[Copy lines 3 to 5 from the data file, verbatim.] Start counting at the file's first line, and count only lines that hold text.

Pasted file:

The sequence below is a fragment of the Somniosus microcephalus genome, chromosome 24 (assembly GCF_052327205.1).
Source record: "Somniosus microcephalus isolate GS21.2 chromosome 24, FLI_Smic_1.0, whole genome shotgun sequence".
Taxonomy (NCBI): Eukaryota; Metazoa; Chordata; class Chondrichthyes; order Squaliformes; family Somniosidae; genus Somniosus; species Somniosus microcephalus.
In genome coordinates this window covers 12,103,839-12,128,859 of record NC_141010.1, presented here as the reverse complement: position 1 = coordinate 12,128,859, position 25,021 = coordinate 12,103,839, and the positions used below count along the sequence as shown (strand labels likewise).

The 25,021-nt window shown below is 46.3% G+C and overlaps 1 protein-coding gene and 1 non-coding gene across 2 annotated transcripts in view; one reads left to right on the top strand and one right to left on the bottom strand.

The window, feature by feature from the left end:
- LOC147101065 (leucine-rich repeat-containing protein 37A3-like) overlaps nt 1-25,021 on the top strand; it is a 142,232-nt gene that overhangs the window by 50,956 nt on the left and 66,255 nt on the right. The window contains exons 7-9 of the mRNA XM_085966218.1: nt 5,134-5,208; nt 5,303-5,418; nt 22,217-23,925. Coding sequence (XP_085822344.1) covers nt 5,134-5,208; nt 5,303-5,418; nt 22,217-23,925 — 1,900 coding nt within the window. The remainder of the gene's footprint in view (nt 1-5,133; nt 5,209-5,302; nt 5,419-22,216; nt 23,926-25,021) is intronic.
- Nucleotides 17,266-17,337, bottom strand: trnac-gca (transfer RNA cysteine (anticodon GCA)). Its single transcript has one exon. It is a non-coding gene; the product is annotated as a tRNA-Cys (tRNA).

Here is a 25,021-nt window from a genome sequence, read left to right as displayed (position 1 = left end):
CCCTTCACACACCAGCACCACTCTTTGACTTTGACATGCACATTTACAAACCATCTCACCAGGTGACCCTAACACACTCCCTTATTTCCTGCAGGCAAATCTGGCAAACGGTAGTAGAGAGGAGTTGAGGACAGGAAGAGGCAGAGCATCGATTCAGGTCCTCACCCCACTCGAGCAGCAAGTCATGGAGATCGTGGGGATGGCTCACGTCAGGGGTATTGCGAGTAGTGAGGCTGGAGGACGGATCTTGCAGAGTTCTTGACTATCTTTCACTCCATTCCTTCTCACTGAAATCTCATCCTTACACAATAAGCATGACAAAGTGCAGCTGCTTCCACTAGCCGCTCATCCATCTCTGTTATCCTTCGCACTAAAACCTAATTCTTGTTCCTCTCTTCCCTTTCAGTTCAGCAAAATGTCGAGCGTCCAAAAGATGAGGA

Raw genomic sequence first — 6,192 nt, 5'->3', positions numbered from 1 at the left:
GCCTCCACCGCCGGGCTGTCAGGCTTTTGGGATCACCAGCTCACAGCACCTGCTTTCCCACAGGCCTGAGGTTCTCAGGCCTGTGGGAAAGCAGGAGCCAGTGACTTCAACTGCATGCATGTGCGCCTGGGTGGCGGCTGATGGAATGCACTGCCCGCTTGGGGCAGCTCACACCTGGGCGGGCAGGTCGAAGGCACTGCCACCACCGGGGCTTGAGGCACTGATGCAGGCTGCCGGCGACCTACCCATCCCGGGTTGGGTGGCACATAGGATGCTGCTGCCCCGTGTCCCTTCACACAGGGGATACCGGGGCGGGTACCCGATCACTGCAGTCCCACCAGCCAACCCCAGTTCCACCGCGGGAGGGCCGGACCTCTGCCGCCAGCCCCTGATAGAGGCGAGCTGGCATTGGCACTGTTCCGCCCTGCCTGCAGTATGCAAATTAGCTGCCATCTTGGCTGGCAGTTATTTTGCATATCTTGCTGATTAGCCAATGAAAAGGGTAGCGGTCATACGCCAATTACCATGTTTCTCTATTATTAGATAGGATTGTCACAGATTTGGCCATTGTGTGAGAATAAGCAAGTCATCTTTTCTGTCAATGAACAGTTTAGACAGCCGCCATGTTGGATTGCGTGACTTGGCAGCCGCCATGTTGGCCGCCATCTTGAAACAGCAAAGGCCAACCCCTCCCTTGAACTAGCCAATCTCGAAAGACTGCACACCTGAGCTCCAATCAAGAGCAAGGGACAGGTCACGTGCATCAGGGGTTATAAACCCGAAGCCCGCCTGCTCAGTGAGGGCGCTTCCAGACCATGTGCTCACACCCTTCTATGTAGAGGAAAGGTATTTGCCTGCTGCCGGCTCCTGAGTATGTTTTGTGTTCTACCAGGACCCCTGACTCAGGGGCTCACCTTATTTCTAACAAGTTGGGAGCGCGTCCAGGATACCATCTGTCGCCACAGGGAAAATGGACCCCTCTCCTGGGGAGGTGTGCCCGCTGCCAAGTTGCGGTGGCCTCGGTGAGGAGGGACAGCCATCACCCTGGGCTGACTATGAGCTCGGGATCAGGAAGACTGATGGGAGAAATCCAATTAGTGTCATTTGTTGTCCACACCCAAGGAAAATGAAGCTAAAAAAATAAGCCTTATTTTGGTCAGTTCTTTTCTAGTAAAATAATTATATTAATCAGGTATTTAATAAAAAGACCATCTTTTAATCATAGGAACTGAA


Taxonomy (NCBI): Eukaryota; Metazoa; Chordata; class Chondrichthyes; order Squaliformes; family Somniosidae; genus Somniosus; species Somniosus microcephalus.
In genome coordinates this window covers 12,103,839-12,128,859 of record NC_141010.1, presented here as the reverse complement: position 1 = coordinate 12,128,859, position 25,021 = coordinate 12,103,839, and the positions used below count along the sequence as shown (strand labels likewise).

The 25,021-nt window shown below is 46.3% G+C and overlaps 1 protein-coding gene and 1 non-coding gene across 2 annotated transcripts in view; one reads left to right on the top strand and one right to left on the bottom strand.